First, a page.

Going into films cold is a blessing in disguise, especially when its trailer doesn’t let you in on the game that is being played on you. A game unknown to us but known to the production of the film very well with its risky plot, that at first will make you want to pull your hair out, but then later with one of the most unexpected of endings I’ve personally seen in a while might then change your mind.
Almost everybody enjoyed ‘Unbreakable’ when it first came out, but at the time no one really thought that a sequel was needed or that these kind of films were even possible to get one. Especially when superhero films weren’t yet in full swing at the time. 19 years later, we get a conclusion to a story no one expected and a decent send off to the micro-verse of characters M. Night Shyamalan created.
It’s not the norm to get good remakes or reboots as a general rule, but if a ‘A Star is Born’ taught us anything is that they are worth a shot. As the work in this remake makes it into a wholly different experience from the original film while still being respectful, which is a positive undoubtedly. However, it also led the story down paths potentially unnecessary or ill advised for the film’s narrative and conclusion.
If this was 2006 when ‘Talladega Nights’ first came out, this film would have been an easy sell, but that was a long time ago and in the year 2019 many don’t remember the success and popularity of the Reilly-Ferrell duo, besides the fact that Will Ferrell is no longer at the peak of his career. In addition, comedies aren’t what they used to be, as no one can take a joke anymore with where the culture has gone, so why would this film be of any worth or well anticipated. And the truth of the matter is quite the opposite of what the mass media and professional critics have been saying about this film and how bad it is, on the contrary its just mediocre.
The world is always a buzz for the next hyped release on Netflix and this past month it was ‘Bird Box’ that had Sandra Bullock headlining a film that could have easily been released in cinemas as many others on the platform, but thankfully wasn’t. The film itself isn’t bad in terms of production value or performances and even the story progression isn’t the worst you will find, but its core concept of a spirit force/cloud that’s come to doom us all is too much to swallow.
When a film is too complicated and long we moan about it, when a film is too simple and short we see less value in it. Sometimes both can work for different reasons and in the case of this Queen biopic it maybe short, uncomplicated and at times historically inaccurate. However, despite all this, it is still enjoyable and with some of the best musical representations of a band on screen.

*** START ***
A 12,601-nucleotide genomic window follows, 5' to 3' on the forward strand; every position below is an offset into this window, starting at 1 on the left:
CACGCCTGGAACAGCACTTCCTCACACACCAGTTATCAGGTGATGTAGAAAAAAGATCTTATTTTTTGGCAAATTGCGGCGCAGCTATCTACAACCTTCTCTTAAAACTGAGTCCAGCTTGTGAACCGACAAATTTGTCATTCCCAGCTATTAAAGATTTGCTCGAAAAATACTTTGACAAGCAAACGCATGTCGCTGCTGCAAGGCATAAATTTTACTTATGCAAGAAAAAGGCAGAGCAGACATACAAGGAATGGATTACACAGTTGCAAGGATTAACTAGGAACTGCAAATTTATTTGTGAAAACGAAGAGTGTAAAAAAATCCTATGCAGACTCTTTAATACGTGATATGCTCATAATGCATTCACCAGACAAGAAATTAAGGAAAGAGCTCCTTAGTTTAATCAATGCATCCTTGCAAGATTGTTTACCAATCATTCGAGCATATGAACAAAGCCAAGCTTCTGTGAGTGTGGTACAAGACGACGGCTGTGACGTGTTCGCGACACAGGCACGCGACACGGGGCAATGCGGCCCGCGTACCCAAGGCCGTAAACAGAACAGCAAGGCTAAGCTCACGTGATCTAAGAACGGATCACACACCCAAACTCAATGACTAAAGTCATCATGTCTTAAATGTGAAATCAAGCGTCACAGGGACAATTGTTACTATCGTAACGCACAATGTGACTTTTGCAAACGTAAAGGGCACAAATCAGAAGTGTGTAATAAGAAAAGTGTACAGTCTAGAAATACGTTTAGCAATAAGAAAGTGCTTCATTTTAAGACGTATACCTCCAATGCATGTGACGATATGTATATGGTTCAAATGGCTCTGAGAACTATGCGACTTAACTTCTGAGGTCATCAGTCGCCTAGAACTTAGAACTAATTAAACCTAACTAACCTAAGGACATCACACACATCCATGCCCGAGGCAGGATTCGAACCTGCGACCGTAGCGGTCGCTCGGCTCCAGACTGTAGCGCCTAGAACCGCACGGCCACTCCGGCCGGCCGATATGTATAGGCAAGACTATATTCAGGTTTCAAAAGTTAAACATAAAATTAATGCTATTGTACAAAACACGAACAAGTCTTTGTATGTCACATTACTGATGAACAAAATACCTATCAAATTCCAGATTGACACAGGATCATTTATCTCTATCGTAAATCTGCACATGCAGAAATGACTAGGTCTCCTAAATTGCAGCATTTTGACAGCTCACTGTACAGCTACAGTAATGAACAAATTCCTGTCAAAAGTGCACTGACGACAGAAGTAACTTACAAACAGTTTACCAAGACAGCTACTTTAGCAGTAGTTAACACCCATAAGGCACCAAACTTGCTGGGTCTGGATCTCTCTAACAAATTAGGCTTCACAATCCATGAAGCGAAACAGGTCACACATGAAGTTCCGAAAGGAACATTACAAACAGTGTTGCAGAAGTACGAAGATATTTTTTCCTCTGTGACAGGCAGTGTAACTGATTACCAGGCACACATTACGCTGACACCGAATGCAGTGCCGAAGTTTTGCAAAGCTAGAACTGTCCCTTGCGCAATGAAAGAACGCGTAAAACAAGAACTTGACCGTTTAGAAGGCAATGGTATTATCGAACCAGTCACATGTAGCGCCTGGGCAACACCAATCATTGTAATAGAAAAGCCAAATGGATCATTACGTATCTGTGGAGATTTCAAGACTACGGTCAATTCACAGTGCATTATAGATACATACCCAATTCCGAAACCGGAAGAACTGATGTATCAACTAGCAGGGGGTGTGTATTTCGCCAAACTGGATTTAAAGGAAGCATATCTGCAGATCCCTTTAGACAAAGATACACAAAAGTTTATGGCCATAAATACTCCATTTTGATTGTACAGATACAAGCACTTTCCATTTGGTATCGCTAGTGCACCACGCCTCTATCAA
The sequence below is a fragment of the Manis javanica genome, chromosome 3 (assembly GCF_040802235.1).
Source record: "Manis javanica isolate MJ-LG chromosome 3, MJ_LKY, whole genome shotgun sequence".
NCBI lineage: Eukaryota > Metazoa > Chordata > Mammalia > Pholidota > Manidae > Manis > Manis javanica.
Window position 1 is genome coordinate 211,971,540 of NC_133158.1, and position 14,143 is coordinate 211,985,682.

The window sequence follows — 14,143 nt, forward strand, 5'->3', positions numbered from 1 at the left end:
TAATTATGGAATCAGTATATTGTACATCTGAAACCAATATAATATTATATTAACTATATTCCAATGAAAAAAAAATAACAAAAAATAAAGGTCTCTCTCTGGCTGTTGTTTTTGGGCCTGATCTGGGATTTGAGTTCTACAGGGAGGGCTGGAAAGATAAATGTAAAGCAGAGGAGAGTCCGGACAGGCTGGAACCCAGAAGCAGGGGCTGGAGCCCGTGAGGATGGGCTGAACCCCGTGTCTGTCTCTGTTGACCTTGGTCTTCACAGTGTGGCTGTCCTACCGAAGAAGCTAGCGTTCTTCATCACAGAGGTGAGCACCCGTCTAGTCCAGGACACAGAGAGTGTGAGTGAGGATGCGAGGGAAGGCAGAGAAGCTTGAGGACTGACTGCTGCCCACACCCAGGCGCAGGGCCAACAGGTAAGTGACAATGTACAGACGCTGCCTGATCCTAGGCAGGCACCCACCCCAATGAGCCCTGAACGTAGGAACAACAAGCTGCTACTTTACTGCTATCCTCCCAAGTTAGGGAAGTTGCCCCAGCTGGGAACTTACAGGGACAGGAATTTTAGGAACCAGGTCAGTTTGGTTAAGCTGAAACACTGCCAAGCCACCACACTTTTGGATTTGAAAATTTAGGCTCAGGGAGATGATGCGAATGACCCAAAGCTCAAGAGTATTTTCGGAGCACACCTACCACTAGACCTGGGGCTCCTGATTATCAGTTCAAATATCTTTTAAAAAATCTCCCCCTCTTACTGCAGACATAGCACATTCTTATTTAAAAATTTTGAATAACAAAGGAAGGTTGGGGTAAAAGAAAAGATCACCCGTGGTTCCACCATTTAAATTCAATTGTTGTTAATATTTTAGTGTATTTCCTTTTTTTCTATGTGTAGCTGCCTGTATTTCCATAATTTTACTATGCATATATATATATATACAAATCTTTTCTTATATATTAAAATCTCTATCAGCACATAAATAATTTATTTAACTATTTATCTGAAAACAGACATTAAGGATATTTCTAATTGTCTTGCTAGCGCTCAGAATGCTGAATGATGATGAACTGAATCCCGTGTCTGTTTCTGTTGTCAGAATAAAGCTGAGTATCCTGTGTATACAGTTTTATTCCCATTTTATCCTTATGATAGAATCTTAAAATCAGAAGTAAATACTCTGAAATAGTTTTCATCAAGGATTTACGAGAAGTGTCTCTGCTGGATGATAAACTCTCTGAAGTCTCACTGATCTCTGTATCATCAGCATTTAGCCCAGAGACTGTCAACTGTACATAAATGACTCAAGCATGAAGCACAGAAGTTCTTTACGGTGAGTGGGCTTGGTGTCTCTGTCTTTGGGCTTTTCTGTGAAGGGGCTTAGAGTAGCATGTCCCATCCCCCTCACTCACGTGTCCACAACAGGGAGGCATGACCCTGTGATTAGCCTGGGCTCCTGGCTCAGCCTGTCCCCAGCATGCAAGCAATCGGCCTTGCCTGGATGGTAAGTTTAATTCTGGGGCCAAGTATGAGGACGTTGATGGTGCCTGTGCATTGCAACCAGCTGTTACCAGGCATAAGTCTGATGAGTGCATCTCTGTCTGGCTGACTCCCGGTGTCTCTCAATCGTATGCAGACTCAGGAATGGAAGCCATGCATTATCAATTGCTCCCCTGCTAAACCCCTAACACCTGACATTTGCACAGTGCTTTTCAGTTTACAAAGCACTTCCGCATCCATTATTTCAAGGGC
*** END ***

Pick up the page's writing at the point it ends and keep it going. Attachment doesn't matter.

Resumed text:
It’s not too early to say that this film may be the ‘La La Land‘ of the upcoming awards season and will bring much needed glamour and star power that they crave. Moreover, its presence amongst other films will also be significant due to the actual level of professionalism and artistry put into it, as it is one of few films of this year that should be seen in the cinema and were the drama is genuine.
With the advent of online streaming have simplistic feel good films become a thing of the past for the big screen? As for some they are just an afterthought or at least not an option worth leaving the house for. However, keeping it simple, having a theme and getting the cliches right with some jokes and overarching meanings in the mix was and should always be a product moviegoers should value. As in ‘Uncle Drew’ case, it ticks all the boxes previously mentioned and if it was released 10 to 20 years ago it would have been your standard cinema entertainment for mass audiences, but in today’s cinema world it feels like a film out of time, but not out of heart.
Like it or not, things have been getting more political as of late from TV news to social media activity, all the way to movie making. Despite of this, some of us have been able to tolerate it within the confines of a story, even though on occasion it is sometimes a little too much at times. In this film here, the addition of certain elements works to a point, especially if you agree with that side of the political aisle and if you don't, you still might enjoy what is a great comedy based on a real story and that should have been made public a long time ago.
Netflix is desperately trying to go toe and toe with the big boys after securing the services of Adam Sandler and now having in their ranks Will Smith for a film series of elves, mages and orcs. This is all enough for most popcorn fans to bite and see what Netflix is cooking up. Especially with the value and the comfort of sitting at home to see such a film. Otherwise, would this film had been worth your time? that is the question in the digital age for cinema these days.
Going back to basics almost always pays off, especially with the way audiences have now accepted soft reboots over clear cut remakes as the norm. ‘The Predator’ is no different in thatit follows many of the elements of the first ‘Predator’ films that worked and tossed elements that supposedly didn’t. Which thankfully for audiences still ends up being a fun, bloody and action packed ride that goes way to far with its over complication of setting, plot and effects.
'Mission: Impossible' has been Tom Cruise's baby for a while now and its become without a doubt the United States version of James Bond. What both of these series had originally in common, was that previous story threads as a general rule were never utilized for their next film. The 'James Bond' series finally corrected that with the Daniel Craig films and here writer-director Christopher McQuarrie takes full advantage of the continuity created before him and his own, and to make the best of it by tangling things together in such an effortless way that fans of the series should surely enjoy and devour the continuing story and action scenes created.